Health Care & Chronic Pain: Drug & Claims Timeline through January 2011
If you're like me, you've been wondering just how the new Health Care Reform Act will affect you and when you will see the changes. I kept hearing that many of the benefits for patients will not happen until 2014 or later. Although that is true, I was pleasantly surprised to discover that there are several features which will take effect much sooner.
Below, in order of date, are the features that will take effect within the next year. (Note: The bill was signed into law on March 23, 2010.)
Effective in fiscal year 2010 (October 1, 2009 - September 30, 2010):
- States will receive aid to establish offices of health insurance consumer assistance to help people file insurance complaints and appeals.
- The government will invest in training programs aimed at increasing the number of primary care doctors, nurses and public health professionals.
- Increased funding will be given to community health centers, which should almost double the number of patients seen over the next five years.
Effective for calendar year 2010:
- Medicare Part D recipients who hit the "donut hole" in 2010 will receive a $250 rebate. (The donut hole will be completely closed by 2020.)
- Tax credits of up to 35% of premium costs will be available to small businesses who choose to offer health coverage to employees. (The credit will go up to 50% in 2014.)
Effective 90 days after enactment (June 21, 2010):
- Americans who cannot get insurance due to a pre-existing condition can access insurance through a temporary high-risk pool.
- A temporary reinsurance program will be created to help offset the cost of expensive health claims for employers who provide health benefits for retirees between the ages of 55 - 64. (This is to cover the period of time until the insurance Exchanges are available.)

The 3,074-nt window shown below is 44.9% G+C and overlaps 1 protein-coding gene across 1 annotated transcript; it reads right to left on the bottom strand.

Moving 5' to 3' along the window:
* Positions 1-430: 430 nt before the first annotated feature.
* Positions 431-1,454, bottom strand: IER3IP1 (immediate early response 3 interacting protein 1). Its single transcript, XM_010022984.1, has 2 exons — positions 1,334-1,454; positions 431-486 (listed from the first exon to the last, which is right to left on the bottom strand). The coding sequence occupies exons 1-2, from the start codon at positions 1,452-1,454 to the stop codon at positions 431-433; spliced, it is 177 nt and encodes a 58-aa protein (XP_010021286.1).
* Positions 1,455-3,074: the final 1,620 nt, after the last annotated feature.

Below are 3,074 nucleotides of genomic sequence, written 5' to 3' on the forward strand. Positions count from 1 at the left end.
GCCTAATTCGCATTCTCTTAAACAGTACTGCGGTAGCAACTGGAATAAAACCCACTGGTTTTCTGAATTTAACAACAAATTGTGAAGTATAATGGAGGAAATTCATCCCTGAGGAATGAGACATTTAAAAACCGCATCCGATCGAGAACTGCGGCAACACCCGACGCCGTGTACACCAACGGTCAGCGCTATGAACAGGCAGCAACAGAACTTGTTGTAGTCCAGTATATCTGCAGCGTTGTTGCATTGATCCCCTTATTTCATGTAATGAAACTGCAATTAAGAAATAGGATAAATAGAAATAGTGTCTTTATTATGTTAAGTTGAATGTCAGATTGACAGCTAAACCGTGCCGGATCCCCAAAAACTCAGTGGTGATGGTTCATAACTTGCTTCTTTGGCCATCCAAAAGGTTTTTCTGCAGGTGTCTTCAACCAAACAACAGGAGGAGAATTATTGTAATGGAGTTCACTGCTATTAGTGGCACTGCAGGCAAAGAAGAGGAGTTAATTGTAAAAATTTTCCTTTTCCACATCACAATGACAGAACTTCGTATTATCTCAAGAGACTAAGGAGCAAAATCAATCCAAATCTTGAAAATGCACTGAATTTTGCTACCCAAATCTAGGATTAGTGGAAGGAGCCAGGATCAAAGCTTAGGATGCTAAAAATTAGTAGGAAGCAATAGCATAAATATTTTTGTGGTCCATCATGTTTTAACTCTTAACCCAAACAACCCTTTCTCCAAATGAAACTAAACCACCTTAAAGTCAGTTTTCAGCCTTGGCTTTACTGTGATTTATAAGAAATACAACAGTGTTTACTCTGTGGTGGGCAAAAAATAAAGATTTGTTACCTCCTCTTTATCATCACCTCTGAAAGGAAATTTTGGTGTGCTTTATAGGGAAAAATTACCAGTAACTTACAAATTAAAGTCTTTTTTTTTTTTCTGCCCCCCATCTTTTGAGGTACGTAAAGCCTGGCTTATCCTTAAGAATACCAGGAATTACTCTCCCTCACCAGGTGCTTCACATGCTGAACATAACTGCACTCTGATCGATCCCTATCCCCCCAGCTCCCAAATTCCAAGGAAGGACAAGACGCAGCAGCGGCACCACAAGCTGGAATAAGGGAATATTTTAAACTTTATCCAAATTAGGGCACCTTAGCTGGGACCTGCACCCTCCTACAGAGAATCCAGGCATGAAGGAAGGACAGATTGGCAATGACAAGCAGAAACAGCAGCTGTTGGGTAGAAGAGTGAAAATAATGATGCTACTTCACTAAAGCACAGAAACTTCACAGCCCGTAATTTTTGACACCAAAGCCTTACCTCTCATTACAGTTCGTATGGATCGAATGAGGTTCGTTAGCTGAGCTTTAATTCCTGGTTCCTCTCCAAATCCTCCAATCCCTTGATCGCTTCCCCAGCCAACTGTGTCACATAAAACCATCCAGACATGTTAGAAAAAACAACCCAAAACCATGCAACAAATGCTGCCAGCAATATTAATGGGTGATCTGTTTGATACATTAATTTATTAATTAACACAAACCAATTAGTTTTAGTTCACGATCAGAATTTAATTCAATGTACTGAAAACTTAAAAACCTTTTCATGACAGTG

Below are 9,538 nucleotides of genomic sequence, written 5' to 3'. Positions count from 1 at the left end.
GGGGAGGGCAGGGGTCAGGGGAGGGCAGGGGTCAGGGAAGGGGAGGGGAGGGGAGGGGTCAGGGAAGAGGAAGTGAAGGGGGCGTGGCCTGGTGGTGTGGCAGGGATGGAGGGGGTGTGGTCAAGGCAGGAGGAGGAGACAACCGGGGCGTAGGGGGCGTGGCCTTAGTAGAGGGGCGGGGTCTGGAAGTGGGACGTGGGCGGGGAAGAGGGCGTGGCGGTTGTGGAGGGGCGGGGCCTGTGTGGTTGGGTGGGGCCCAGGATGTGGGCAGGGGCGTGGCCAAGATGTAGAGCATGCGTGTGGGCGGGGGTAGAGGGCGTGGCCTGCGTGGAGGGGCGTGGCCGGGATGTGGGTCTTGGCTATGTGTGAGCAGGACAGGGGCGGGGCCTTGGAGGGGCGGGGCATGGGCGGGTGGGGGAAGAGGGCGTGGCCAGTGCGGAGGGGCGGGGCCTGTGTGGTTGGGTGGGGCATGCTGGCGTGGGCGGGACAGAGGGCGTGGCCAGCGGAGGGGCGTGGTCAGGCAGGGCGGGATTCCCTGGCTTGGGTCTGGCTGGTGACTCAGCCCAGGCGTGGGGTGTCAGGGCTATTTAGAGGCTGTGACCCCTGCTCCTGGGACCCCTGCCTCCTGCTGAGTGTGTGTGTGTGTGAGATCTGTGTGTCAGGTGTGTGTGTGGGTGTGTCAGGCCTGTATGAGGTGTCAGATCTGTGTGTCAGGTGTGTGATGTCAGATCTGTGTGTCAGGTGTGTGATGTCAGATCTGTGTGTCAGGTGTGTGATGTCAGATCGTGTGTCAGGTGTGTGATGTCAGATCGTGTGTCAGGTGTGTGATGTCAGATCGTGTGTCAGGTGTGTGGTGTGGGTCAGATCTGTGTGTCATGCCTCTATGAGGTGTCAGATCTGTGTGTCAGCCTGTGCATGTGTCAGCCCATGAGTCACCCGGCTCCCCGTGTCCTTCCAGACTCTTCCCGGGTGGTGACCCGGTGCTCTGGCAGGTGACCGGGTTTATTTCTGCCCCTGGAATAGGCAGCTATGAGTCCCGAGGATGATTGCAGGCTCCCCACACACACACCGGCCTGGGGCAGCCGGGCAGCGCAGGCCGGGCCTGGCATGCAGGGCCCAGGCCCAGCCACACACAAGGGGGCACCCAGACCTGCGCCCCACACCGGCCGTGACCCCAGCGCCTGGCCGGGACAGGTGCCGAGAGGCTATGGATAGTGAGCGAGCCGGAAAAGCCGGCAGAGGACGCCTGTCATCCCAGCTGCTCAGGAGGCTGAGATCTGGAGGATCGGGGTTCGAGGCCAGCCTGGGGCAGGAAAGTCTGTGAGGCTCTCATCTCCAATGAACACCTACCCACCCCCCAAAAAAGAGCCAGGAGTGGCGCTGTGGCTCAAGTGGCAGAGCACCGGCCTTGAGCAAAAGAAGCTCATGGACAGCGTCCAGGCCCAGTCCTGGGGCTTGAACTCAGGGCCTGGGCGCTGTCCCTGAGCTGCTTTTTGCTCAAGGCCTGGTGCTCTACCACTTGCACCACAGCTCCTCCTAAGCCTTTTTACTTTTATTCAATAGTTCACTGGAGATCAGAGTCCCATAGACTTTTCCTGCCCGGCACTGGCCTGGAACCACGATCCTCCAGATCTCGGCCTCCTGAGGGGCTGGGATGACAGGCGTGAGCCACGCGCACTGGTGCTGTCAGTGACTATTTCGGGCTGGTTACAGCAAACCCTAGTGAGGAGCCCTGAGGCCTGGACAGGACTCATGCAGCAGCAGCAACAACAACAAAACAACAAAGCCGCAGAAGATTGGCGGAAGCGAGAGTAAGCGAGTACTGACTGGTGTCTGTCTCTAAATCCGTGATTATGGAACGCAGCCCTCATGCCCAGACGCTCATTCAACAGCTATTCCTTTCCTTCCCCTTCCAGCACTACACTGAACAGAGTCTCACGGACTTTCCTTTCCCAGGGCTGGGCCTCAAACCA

Effective 6 months after enactment (September 23, 2010):
- New group health plans will be prevented from establishing eligibility rules that discriminate in favor of higher-wage employees.
- Parents can choose to keep their children on their health insurance plan until their 26th birthday.
- New insurance plans must ensure that policy holders have access to effective internal and external appeals processes if they want to appeal decisions made by the insurance company.
- New private plans will be required to cover preventive services with no copayments or deductibles. (This will apply to all plans beginning in 2018.)
- New insurance plans will have tight restrictions regarding placing annual limits on coverage. The specifics of the restrictions will be determined by the U.S. Department of Health and Human Services. (Starting in 2014, all plans will be prohibited from imposing annual limits.)
- Health plans will not be allowed to place lifetime caps on coverage.
- Health plans will not be allowed to exclude children with pre-existing conditions.
- Health plans will not be allowed to drop anyone's coverage when they get sick. (Beginning in 2014, no one can be denied coverage for a pre-existing condition.)
Effective January 1, 2011:
- A long-term care insurance program will be created that will provide around $50 a day for home care to help the elderly and disabled stay in their own homes. Premiums will automatically be deducted from workers' paychecks unless they opt out of the program.
- Individual and small group insurers will be required to spend 80% of premium dollars received on medical services; large group insurers must spend 85%. Insurance companies that do not meet those thresholds must give rebates to their policyholders.
- Medicare recipients will not have to make copayments for preventive services nor will preventative services fall under deductibles.
- Medicare Part D recipients will receive a 50% discount on brand-name drugs that fall in the donut hole.
Source: Key healthcare act provisions that take effect immediately. Medscape Today. March 30, 2010.